The primary focus from here was starting pitching (I only had two after 13 rounds) and speed, as my power categories and batting average were in very good shape. Cameron Maybin has had a few minor injuries already this spring, but I could take on his batting average risk for a chance at 35-40 steals and a surprising number of runs scored.With Dan Haren's move back to the National League and returning velocity this spring, I felt he was a good fit in Round 15.
Neither Torii Hunter nor Dexter Fowler are going to be overwhelming contributors in the stolen-base department, but their team context and in Fowler's case, park factors were favorable enough that I considered them both to be good values. I don't expect Fowler to hit .300 again this season, but as long as he doesn't get traded, he'll reap the benefits of Coors accordingly.
Doug Fister was on my target list as I looked to build out my rotation, but he was taken at 17.4 and Alexi Ogando was plucked at 18.3. I had two pitchers I rank nearly equally available in Jeremy Hellickson and Anibal Sanchez and fortunately, I was able to land both. Perhaps Hellickson will never reach the lofty expectations from his days as a top prospect, but I'm buying into a guy who showed improvement in his K/9 and BB/9 a year ago, and benefits from a pitcher-friendly home park and elite defense behind him. Sanchez has been surprisingly consistent over the last three season, and he should be primed for a much-improved win total after collecting just nine victories a year ago.
From Round 20 on, it was just a matter of plugging spots. Juan Pierre at this stage was a cheap source of 30 steals assuming he keeps a near everyday job. Ryan Ludwick (Round 21) and Tyler Colvin (Round 23) afford me some flexibility for injuries in the outfield (or in the cast of the latter, first base as well) and should mix and match well. Ludwick in particular, could be utilized in weeks where the Rockies have two series outside of Coors Field and I want to sit Fowler.
I've made my case for Ricky Romero (Round 22) as a strong rebound candidate in a few places already this spring. Maybe there's more injury risk there than I'm willing to admit, but what has changed about his actual skill set from this time last year when he would have easily gone 10-12 rounds earlier?
In a shallow league like this, I think it's wise to find an injured or suspended player that is significantly undervalued to stash on the bench. Having missed out on a few of my other second-catcher targets, Yasmani Grandal was an easy choice in Round 24 and Welington Castillo (Round 27) should be a viable short-term replacement.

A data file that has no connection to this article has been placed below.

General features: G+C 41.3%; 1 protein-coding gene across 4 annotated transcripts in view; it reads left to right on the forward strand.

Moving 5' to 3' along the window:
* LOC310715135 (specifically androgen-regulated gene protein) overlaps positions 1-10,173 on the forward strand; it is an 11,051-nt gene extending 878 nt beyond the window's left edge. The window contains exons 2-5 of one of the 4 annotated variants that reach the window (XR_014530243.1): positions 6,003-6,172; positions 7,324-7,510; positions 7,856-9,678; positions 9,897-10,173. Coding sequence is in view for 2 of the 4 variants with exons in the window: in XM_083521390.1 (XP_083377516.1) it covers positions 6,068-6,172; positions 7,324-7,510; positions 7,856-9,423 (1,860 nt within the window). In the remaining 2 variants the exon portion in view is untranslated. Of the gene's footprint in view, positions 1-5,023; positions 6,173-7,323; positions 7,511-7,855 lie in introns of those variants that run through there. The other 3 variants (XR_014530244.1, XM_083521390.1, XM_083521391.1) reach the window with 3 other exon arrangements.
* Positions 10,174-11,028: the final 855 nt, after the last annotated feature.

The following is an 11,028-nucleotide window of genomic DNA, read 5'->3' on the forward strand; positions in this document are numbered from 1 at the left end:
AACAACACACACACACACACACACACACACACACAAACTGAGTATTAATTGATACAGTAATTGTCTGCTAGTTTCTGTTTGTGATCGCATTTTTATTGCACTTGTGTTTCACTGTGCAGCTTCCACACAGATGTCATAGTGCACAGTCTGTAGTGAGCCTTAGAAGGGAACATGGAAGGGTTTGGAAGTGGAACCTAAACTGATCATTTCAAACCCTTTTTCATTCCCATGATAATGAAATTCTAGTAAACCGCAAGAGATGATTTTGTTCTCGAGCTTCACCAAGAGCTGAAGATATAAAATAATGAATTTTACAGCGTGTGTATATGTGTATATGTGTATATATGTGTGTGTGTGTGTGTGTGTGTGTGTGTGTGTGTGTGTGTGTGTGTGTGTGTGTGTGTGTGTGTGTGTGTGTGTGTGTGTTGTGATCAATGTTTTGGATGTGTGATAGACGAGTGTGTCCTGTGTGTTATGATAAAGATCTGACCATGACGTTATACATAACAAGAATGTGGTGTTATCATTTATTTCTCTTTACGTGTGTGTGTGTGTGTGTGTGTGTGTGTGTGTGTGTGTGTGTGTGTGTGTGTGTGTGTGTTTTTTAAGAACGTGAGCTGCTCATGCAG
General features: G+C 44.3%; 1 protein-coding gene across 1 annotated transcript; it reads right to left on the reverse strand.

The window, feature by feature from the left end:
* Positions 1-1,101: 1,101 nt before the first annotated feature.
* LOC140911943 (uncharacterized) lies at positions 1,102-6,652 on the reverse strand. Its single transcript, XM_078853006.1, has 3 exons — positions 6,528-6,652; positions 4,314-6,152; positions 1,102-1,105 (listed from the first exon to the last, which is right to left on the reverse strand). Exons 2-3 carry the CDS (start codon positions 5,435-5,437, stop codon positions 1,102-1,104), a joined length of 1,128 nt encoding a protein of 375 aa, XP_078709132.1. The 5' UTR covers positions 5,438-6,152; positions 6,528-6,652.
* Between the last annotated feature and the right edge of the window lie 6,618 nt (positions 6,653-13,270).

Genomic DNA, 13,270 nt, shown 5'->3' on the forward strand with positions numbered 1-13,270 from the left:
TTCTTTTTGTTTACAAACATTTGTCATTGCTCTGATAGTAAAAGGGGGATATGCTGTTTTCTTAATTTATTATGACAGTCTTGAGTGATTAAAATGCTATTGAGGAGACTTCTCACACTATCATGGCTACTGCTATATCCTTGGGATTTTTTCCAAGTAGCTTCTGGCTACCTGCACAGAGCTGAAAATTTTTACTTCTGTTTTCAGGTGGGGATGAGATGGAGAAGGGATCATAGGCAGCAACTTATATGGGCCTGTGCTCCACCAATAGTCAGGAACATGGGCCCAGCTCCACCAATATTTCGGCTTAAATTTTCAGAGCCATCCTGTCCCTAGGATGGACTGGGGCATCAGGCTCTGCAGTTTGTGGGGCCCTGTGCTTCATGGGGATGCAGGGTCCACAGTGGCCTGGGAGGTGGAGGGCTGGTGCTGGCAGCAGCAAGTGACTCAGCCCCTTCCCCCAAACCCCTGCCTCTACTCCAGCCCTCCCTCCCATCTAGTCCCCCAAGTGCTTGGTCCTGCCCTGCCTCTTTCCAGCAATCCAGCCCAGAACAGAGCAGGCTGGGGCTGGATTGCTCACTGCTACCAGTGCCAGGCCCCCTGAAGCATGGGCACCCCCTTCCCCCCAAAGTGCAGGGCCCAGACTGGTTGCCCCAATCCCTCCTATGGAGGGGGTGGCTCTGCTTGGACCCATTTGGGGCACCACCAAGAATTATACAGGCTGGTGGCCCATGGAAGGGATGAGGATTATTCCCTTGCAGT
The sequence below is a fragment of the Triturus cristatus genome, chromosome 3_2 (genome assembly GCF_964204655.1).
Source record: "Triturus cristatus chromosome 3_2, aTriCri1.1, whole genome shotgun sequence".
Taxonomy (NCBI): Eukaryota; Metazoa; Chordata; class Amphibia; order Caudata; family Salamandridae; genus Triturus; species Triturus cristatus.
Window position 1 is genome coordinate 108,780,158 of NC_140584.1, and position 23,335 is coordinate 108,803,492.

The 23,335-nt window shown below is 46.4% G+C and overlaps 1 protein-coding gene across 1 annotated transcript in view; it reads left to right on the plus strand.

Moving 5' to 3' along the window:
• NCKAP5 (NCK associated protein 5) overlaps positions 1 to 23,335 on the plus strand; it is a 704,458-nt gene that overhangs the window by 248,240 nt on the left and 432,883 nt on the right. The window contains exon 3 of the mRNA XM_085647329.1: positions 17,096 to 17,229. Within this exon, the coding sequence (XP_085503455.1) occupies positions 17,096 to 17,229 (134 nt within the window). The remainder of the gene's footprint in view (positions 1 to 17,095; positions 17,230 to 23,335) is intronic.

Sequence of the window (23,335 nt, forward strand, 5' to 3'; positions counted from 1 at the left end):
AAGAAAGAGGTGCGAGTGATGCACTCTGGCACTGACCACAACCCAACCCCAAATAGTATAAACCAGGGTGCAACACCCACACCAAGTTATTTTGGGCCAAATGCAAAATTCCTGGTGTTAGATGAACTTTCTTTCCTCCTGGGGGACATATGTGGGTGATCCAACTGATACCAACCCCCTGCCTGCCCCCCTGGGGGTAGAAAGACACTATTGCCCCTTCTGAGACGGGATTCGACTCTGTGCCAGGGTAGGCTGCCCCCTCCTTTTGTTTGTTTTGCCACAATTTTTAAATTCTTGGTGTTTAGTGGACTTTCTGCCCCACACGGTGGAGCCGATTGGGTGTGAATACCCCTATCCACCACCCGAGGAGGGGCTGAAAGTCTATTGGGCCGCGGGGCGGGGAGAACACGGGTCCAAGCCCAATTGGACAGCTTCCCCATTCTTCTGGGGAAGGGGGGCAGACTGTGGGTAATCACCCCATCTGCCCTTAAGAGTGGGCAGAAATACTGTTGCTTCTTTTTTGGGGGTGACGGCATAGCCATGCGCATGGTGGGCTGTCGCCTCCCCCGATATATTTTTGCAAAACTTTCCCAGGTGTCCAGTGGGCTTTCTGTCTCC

My final three starters have all flashed interesting skills at some point ? Derek Holland (Round 25) needs to overcome making half of his starts in Arlington, but a big leap forward could still be on the horizon. Dillon Gee (Round 28) was much better than people realize last season before a blood clot ended his season prematurely, and Patrick Corbin (Round 29) is often overshadowed by the other talented young starters in Arizona. Corbin has been touching 95 mph with his fastball this spring while taking the lead in the battle for the D-Backs' fifth starter spot.
With a second baseman (Altuve) filling my middle-infield spot, I grabbed Stephen Drew in Round 26 as insurance for Jeter. His numbers in September were an encouraging step in the right direction after he struggled in his return to the big leagues with Arizona before getting shipped to Oakland. I would not be surprised if he eventually moves out of the bottom third of the order in Boston.
Gerardo Parra was my final selection in Round 30. Most likely, he'll be cut during the first FAAB period, but the chance at an increased role could be presented to him if Cody Ross open the year on the disabled list. Even if that happens, he's a matchup-option with a good chance of a quick release onto the waiver wire.
All things considered, I believe I have a strong balance over all 10 categories. Like most teams in this format, a third closer in season will go a long way in helping my squad make any sort of push in the grand prize standings. Depending on a few breaks, steals and RBI might be slight weaknesses on the hitting front, but not to the point where the waiver wire won't offer enoug help to correct it accordingly.